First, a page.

JULY 29, 1953
BRIONI, Yugoslavia—On Saturday I started working on my article for Look Magazine immediately after breakfast but shortly Mr. and Mrs. Vilfan and Mr. Milatinovic appeared to finalize our program here and the rest of our days in Yugoslavia. They said the President and Mrs. Broz would like us to join them at eleven o'clock and go out to the island again, returning at three. I wondered for a minute if I had a right to stop working for that amount of time but I realized that this was an opportunity which I had really asked for.
My formal questions had all been answered. The value of casual conversation is very great in bringing out interests and points of view which one would never think to ask about and I was very grateful that the President was willing to give me this extra time.
At eleven o'clock we departed again for the island. This time the President took me with him in his speedboat and it was great fun slap, slapping over the water at what seemed very great speed. Though he told me the boat could do 40 miles an hour, I doubt if we were going that fast! The others followed us in a second speedboat.
Once on the island we all walked a short distance because Mrs. Broz wanted me to see the vineyard which had been planted as a gift to the President on his birthday last year. A grape arbor was built which someday will be covered by grape vines and on the stone table under it from which one can look out to the sea, the story of the gift is carved in stone in the dialect of the President's native town. He is admonished to come here and rest and eat grapes!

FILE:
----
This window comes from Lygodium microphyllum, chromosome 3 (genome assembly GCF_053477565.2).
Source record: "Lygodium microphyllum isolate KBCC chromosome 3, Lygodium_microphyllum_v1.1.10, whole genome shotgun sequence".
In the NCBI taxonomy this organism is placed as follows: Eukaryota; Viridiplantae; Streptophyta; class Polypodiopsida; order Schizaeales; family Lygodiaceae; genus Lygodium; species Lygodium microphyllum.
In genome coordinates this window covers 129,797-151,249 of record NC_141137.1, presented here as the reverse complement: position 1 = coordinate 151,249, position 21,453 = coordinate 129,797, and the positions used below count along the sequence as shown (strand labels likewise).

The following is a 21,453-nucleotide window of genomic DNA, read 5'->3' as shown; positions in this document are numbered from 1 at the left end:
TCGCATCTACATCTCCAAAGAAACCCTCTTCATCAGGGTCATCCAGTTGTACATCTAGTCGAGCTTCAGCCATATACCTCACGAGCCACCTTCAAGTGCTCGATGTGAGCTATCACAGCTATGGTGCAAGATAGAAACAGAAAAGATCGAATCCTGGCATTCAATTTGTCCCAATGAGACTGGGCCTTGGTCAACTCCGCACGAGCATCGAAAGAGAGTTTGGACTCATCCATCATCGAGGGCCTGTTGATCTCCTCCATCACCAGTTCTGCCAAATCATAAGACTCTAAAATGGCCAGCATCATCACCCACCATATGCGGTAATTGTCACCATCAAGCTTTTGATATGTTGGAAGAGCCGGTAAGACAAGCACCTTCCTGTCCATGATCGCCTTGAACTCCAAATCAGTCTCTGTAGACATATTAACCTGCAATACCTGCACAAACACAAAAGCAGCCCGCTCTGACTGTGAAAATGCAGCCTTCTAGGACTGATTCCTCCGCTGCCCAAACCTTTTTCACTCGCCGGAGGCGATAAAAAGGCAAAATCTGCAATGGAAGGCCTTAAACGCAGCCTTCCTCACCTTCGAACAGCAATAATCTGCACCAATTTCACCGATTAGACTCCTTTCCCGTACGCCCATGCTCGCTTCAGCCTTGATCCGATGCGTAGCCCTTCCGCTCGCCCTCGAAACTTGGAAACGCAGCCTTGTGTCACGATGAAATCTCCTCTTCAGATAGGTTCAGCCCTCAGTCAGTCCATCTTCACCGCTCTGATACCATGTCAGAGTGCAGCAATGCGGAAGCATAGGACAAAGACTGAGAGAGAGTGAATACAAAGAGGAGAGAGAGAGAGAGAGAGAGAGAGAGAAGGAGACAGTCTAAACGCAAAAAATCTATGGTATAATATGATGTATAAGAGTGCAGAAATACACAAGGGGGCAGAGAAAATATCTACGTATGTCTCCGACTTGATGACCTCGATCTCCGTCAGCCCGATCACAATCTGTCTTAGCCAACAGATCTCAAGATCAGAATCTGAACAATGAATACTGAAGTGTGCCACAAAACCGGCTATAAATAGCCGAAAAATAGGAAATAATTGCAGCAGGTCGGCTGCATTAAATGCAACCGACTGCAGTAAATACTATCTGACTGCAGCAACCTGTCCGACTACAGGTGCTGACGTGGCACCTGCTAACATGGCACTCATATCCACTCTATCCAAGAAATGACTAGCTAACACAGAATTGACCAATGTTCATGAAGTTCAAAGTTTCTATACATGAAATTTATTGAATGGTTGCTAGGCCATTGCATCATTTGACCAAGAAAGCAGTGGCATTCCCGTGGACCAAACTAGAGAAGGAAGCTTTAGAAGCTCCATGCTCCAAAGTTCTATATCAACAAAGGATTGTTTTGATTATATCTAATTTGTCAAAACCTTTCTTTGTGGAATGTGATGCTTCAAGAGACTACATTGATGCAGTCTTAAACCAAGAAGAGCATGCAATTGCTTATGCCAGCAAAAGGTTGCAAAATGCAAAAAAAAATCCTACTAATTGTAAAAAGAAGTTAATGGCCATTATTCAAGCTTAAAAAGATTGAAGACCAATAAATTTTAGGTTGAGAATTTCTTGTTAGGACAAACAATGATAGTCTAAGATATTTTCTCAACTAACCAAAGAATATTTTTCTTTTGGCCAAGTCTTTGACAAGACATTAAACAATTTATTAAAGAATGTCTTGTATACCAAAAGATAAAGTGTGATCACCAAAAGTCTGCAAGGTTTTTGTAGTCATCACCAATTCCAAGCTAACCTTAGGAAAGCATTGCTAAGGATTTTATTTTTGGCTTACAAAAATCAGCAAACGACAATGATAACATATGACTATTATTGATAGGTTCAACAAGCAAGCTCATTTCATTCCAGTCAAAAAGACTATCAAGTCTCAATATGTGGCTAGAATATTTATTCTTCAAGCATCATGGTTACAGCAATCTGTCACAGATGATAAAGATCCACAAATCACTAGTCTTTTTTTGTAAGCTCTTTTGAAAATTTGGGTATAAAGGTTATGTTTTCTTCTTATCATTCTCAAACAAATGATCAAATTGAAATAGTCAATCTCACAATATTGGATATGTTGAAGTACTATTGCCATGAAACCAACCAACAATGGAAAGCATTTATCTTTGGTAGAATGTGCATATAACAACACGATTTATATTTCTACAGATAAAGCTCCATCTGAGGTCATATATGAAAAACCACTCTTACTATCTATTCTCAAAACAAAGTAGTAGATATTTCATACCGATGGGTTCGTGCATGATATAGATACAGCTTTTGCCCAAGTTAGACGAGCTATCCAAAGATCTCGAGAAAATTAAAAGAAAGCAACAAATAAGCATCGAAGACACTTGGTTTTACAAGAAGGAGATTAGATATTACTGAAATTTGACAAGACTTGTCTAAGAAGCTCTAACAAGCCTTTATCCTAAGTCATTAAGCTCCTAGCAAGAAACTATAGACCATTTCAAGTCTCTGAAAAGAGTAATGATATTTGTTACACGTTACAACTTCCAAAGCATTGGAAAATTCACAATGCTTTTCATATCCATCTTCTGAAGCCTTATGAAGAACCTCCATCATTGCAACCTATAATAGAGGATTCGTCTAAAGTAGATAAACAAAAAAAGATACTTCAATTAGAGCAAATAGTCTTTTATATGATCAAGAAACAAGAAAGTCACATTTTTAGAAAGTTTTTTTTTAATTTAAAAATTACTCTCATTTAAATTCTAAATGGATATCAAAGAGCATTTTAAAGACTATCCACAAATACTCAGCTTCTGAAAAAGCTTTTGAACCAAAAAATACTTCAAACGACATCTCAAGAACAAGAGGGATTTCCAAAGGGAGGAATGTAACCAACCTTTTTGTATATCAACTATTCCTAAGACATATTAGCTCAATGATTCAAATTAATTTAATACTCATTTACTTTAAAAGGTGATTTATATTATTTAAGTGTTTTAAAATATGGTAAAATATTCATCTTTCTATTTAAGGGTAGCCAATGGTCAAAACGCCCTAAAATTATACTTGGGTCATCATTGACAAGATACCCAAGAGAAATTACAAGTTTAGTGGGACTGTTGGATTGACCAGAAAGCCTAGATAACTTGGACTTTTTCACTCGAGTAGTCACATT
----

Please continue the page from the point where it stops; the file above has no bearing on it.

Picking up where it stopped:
We then went to a little conical shaped building which we were told could be found in any peasant vineyard as it was meant for the storage of wine. In the space within, however, there is always room to sit and drink their wine and talk.
We entered by a low stone door and sat around a little table on benches and stools sipping the red wine out of glasses in the shape of boots. On each glass was the figure of a Yugoslav man or woman in costume, and the President said that these glasses were used in almost every peasant household on gala occasions. He said that the value of these wine storehouses lay in the good talk which frequently went on in them.
The President's police dog, Tiger, was with us and completely devoted to his master.
At one o'clock we returned to the main shelter and had lunch and by three o'clock we were back on the mainland and I went back to work.
In the evening we attended a dinner which the President gave in my honor and he made a charming speech. When I said goodbye, our hosts said they would see me tomorrow to bid us farewell.
It is an interesting thing that this man can be jolly and ready with a laugh. Yet he told me yesterday that when he sat in his office he felt the weight of accumulated problems on the back of his neck and this weight only lightened when he went out and met the people. There is no lack here of appreciation of the problems but there is the kind of buoyancy which comes from courage, the kind of courage I saw both my husband and Winston Churchill show during the most trying times of World War II.